Coast Guard Cleans Up Graffiti On World War II Bunker As Tagging Investigation Continues
In Unalaska, the U.S. Coast Guard has cleaned up controversial graffiti that was found spray-painted on a World War II bunker last month.
The slogan read: “#722LIFE. MORGENTHUGS,” which led many Unalaskans to suspect crew members of the Coast Guard cutter Morgenthau.
The vessel was recently decommissioned after nearly 50 years of service, so the crew of another cutter -- the Mellon -- was assigned to cleanup duty last week.
“We scrubbed the tag off the bunker," said Lt. Brian Dykens, a Coast Guard spokesperson in Juneau. "You can’t really tell. You might notice if you saw it before, but it looks pretty good.”
Dykens said the Mellon's crew got permission from the landowning Ounalashka Corporation before removing the tag.
“We have a rich history with Dutch Harbor and Unalaska, so it’s important to us to remain part of that community," he said. "We wanted to clean up any damage that we may have caused.”
The Coast Guard hasn’t accepted full responsibility for the graffiti yet, because the matter is still under investigation.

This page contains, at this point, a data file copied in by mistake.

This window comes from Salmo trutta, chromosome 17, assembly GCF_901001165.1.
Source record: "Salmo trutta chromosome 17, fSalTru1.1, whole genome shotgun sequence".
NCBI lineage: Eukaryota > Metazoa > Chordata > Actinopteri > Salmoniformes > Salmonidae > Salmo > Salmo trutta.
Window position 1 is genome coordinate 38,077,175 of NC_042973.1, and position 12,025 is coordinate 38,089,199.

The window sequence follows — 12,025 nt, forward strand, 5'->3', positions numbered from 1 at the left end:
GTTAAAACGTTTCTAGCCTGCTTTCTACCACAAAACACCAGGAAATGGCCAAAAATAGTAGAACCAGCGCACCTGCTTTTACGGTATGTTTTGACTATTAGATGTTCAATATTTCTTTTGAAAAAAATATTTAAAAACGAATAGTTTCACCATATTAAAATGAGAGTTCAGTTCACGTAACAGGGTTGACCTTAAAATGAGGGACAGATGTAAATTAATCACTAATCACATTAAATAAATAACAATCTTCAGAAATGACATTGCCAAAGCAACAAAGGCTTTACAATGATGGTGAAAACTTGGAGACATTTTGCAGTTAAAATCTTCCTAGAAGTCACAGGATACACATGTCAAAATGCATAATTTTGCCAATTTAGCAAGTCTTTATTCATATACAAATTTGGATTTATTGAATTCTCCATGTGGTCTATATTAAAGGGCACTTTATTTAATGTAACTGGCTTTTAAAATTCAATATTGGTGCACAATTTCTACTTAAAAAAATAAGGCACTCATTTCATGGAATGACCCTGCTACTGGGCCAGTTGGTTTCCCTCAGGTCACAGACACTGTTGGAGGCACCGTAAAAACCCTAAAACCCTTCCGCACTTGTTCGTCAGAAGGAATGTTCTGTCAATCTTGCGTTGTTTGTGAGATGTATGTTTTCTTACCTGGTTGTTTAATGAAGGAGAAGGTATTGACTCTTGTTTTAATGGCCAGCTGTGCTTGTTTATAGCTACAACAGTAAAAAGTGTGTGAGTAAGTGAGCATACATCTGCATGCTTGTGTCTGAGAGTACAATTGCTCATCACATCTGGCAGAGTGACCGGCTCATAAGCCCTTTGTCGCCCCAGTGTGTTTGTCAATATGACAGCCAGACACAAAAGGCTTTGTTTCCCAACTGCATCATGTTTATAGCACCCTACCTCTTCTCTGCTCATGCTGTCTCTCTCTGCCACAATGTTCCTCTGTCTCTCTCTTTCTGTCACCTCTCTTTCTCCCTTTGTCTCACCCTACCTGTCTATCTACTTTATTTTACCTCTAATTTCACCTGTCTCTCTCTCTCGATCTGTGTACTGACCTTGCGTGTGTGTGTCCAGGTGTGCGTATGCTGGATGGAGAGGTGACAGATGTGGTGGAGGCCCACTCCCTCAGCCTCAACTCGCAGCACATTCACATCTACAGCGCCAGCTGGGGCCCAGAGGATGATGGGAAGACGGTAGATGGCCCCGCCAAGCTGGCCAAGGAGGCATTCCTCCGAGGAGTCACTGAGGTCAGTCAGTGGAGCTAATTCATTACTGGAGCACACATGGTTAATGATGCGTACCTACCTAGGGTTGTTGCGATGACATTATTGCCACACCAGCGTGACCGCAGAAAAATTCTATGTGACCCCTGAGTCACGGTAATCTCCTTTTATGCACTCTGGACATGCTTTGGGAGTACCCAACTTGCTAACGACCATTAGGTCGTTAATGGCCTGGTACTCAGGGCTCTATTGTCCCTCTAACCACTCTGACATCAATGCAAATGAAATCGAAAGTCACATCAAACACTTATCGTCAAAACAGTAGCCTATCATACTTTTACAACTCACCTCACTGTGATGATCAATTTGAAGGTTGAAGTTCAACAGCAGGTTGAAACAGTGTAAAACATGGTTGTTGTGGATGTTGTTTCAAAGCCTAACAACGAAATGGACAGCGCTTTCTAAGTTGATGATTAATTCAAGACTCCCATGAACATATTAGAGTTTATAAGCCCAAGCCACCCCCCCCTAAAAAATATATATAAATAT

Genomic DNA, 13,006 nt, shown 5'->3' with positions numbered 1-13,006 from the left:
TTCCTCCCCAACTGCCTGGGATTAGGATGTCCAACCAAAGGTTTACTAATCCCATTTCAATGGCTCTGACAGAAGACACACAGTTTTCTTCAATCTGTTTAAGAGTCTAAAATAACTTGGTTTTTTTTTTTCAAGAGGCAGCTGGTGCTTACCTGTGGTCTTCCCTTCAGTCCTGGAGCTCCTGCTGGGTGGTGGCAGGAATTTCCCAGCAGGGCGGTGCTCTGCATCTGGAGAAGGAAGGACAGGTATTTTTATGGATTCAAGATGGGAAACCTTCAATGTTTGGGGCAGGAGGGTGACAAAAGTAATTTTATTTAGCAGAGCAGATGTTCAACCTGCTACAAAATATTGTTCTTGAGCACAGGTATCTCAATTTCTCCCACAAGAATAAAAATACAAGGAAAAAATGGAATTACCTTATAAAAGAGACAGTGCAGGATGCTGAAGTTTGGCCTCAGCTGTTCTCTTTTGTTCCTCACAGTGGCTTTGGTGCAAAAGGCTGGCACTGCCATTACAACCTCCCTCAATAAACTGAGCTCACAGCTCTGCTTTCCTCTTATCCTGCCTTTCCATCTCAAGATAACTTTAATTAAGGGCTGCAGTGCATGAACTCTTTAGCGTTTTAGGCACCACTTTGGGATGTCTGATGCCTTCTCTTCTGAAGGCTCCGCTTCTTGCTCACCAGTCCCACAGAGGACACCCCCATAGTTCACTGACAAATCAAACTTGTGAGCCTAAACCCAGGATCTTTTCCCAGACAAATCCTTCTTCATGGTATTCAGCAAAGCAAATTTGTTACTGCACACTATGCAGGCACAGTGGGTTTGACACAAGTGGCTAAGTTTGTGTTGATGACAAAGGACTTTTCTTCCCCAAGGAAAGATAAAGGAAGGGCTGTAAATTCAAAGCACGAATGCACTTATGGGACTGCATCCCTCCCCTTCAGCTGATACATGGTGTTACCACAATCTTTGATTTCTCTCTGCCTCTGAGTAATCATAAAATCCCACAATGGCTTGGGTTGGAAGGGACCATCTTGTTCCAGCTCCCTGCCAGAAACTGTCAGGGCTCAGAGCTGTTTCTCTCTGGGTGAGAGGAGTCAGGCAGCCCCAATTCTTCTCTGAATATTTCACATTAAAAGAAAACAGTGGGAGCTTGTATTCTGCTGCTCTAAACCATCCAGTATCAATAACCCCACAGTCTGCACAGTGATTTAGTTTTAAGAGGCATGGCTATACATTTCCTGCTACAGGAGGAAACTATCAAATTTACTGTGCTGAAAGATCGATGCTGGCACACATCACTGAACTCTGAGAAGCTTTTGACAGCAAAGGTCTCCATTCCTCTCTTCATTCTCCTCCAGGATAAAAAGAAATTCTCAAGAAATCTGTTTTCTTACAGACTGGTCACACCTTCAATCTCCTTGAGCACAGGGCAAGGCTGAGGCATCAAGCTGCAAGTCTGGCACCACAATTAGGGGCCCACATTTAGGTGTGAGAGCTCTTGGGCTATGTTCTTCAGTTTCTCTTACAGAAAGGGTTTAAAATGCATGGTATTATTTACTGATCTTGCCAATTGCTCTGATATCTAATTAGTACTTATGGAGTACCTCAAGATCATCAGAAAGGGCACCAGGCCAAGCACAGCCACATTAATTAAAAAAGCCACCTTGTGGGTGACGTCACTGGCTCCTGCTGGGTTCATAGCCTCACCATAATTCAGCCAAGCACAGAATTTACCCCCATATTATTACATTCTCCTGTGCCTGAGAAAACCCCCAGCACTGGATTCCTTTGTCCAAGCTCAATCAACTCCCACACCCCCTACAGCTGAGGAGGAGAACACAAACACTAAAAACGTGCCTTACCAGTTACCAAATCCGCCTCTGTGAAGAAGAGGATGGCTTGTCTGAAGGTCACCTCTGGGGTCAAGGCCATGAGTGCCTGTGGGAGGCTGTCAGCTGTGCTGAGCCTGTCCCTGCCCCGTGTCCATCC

“We’re just trying to track down who did it and why -- and maybe learn from this incident," said Dykens. "We know there are some bunkers that Coast Guard members can tag and some that we can’t. We want to make sure everyone’s clear on what we can and cannot do there.”
Dykens said he’s not sure when the investigation will end or if it’ll produce any conclusive findings.
Now that the Morgenthau has been retired, he said Unalaskans can expect to the see the Mellon in port more often, along with the Bertholf and other west coast cutters.
These newer vessels have taken over the Coast Guard’s patrol of the Bering Sea.
This story previously stated the U.S. Coast Guard painted over the graffiti. According to an update from Lt. Brian Dykens, the graffiti was actually scrubbed off. This story has been corrected to reflect the new information.